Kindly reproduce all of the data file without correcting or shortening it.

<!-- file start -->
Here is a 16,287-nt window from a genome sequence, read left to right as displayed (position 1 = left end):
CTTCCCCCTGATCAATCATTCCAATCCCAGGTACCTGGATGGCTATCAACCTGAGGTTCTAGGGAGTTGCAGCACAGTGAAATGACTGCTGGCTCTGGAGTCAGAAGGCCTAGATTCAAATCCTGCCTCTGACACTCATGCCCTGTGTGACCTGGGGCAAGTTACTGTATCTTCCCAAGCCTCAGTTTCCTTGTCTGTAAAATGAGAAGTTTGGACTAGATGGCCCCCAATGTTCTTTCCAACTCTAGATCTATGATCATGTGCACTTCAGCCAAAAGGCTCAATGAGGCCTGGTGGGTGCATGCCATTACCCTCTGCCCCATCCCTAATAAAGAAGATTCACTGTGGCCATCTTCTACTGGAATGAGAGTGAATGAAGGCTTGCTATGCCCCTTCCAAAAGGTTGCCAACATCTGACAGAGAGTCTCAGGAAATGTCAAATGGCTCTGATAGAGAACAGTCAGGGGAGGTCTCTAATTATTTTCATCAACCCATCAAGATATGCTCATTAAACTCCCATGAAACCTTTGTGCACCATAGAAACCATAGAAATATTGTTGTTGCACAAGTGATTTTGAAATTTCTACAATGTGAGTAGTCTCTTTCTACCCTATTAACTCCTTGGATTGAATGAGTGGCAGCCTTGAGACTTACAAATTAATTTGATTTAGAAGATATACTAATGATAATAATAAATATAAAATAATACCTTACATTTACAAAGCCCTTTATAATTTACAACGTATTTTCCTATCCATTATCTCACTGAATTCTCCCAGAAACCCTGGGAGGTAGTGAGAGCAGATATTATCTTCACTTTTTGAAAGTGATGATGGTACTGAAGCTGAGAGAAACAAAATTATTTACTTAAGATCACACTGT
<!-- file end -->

Here is a 16,287-nt window from a genome sequence, read left to right as displayed (position 1 = left end):
CTTCCCCCTGATCAATCATTCCAATCCCAGGTACCTGGATGGCTATCAACCTGAGGTTCTAGGGAGTTGCAGCACAGTGAAATGACTGCTGGCTCTGGAGTCAGAAGGCCTAGATTCAAATCCTGCCTCTGACACTCATGCCCTGTGTGACCTGGGGCAAGTTACTGTATCTTCCCAAGCCTCAGTTTCCTTGTCTGTAAAATGAGAAGTTTGGACTAGATGGCCCCCAATGTTCTTTCCAACTCTAGATCTATGATCATGTGCACTTCAGCCAAAAGGCTCAATGAGGCCTGGTGGGTGCATGCCATTACCCTCTGCCCCATCCCTAATAAAGAAGATTCACTGTGGCCATCTTCTACTGGAATGAGAGTGAATGAAGGCTTGCTATGCCCCTTCCAAAAGGTTGCCAACATCTGACAGAGAGTCTCAGGAAATGTCAAATGGCTCTGATAGAGAACAGTCAGGGGAGGTCTCTAATTATTTTCATCAACCCATCAAGATATGCTCATTAAACTCCCATGAAACCTTTGTGCACCATAGAAACCATAGAAATATTGTTGTTGCACAAGTGATTTTGAAATTTCTACAATGTGAGTAGTCTCTTTCTACCCTATTAACTCCTTGGATTGAATGAGTGGCAGCCTTGAGACTTACAAATTAATTTGATTTAGAAGATATACTAATGATAATAATAAATATAAAATAATACCTTACATTTACAAAGCCCTTTATAATTTACAACGTATTTTCCTATCCATTATCTCACTGAATTCTCCCAGAAACCCTGGGAGGTAGTGAGAGCAGATATTATCTTCACTTTTTGAAAGTGATGATGGTACTGAAGCTGAGAGAAACAAAATTATTTACTTAAGATCACACTGT